What is Dark Data?

The basic definition of dark data is data that has been collected, but is unstructured and, therefore, not currently being used. It is data that has been continuously collected and stored, but has not been organized via categorization, labels, or any other effective organization tool. However, this massive treasure trove of data could hold valuable insights if it were to be organized and, subsequently, analyzed. Essentially, this type of data could be highly influential in the decision-making process of a business, if the business could properly evaluate and analyze the data via data analytics.


dark data

Examples of Dark Data

One example of dark data is a customer call record, which could potentially hold valuable information on a customer’s thoughts and geolocation. These types of records are regularly recorded and stored, but rarely organized or analyzed. Another example of dark data is a website log file, which could potentially hold valuable information on website visitor behavior and traffic. These logs are regularly collected, but rarely analyzed in any organized or meaningful way.

Growth of Dark Data

According to a 2011 IDC study, 90% of digital data is unstructured data, or dark data. The study also found that the world’s digital data is doubling every two years, significantly faster than Moore’s Law predicted. New technologies are allowing for low-cost solutions to capturing and storing massive amounts of information. In 2011, the overall cost of capturing and storing large amounts of unstructured information dropped to just one-sixth the cost seen in 2005.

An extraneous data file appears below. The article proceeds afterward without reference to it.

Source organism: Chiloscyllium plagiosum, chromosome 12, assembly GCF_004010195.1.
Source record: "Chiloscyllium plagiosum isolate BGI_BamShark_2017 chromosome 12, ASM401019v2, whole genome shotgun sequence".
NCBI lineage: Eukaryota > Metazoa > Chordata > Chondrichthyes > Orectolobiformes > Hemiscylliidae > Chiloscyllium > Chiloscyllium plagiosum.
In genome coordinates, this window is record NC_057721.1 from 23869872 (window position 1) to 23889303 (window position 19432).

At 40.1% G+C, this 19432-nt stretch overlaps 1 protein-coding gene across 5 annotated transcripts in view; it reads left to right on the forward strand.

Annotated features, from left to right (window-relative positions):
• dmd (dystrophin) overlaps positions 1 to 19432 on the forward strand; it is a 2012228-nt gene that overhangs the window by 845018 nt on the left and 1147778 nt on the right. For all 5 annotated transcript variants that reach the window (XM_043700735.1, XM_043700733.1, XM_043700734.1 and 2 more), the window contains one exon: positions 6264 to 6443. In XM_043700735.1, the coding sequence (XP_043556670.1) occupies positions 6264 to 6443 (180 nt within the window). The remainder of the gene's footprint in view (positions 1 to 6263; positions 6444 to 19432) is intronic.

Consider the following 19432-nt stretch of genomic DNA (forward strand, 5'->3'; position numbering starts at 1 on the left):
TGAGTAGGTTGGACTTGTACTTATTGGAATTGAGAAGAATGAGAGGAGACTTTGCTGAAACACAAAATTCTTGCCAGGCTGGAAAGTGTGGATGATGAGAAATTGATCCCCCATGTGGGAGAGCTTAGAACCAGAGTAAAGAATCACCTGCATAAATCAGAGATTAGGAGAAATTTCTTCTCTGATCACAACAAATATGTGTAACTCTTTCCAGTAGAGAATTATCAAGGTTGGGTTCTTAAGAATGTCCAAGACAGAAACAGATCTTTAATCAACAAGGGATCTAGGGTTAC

Issues with Dark Data

Considering the increasing demand and usage of big data and data analytics, there is now a quickly increasing demand to organize dark data and make it usable. However, this type of data is often complex, very large in size, and stored in multiple locations. This makes analysis very difficult and costly.

Nonetheless, the potential value of analyzing unstructured data is staggering. There have been many proposed solutions to making unstructured data usable for big data endeavors. Some of these solutions are described below.

Solutions to the Dark Data Problem


  • machine learning, or allowing some type of artificial intelligence to develop a computer program that changes and improves based on a constant supply of new unstructured data
  • open data, or making unstructured data available for everyone to analyze and explore
  • software that converts dark data to graphics, creating a program that automatically organizes data into easy-to-understand graphics

These solutions are all feasible and are now being actively explored and attempted, by various companies, in the race to acquire and utilize the newest and most valuable big data.

How would you solve the dark data problem?